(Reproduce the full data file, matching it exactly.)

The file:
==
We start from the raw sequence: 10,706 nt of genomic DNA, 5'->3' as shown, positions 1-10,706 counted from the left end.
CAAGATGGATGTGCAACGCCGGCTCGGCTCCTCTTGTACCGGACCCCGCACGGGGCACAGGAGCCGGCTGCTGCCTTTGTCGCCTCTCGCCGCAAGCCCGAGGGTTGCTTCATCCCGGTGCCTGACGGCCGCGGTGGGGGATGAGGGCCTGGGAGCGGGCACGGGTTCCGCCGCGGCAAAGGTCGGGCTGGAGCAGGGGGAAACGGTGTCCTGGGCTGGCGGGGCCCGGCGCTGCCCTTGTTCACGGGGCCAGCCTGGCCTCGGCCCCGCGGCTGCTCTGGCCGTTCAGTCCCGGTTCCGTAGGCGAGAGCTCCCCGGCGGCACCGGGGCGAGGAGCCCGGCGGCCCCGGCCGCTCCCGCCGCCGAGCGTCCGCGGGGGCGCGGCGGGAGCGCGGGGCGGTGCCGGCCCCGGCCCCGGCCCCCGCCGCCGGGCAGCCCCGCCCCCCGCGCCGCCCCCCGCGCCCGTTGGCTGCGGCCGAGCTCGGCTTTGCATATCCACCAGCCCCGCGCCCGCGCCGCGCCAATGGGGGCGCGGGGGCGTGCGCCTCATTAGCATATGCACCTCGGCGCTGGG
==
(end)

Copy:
We start from the raw sequence: 10,706 nt of genomic DNA, 5'->3' as shown, positions 1-10,706 counted from the left end.
CAAGATGGATGTGCAACGCCGGCTCGGCTCCTCTTGTACCGGACCCCGCACGGGGCACAGGAGCCGGCTGCTGCCTTTGTCGCCTCTCGCCGCAAGCCCGAGGGTTGCTTCATCCCGGTGCCTGACGGCCGCGGTGGGGGATGAGGGCCTGGGAGCGGGCACGGGTTCCGCCGCGGCAAAGGTCGGGCTGGAGCAGGGGGAAACGGTGTCCTGGGCTGGCGGGGCCCGGCGCTGCCCTTGTTCACGGGGCCAGCCTGGCCTCGGCCCCGCGGCTGCTCTGGCCGTTCAGTCCCGGTTCCGTAGGCGAGAGCTCCCCGGCGGCACCGGGGCGAGGAGCCCGGCGGCCCCGGCCGCTCCCGCCGCCGAGCGTCCGCGGGGGCGCGGCGGGAGCGCGGGGCGGTGCCGGCCCCGGCCCCGGCCCCCGCCGCCGGGCAGCCCCGCCCCCCGCGCCGCCCCCCGCGCCCGTTGGCTGCGGCCGAGCTCGGCTTTGCATATCCACCAGCCCCGCGCCCGCGCCGCGCCAATGGGGGCGCGGGGGCGTGCGCCTCATTAGCATATGCACCTCGGCGCTGGG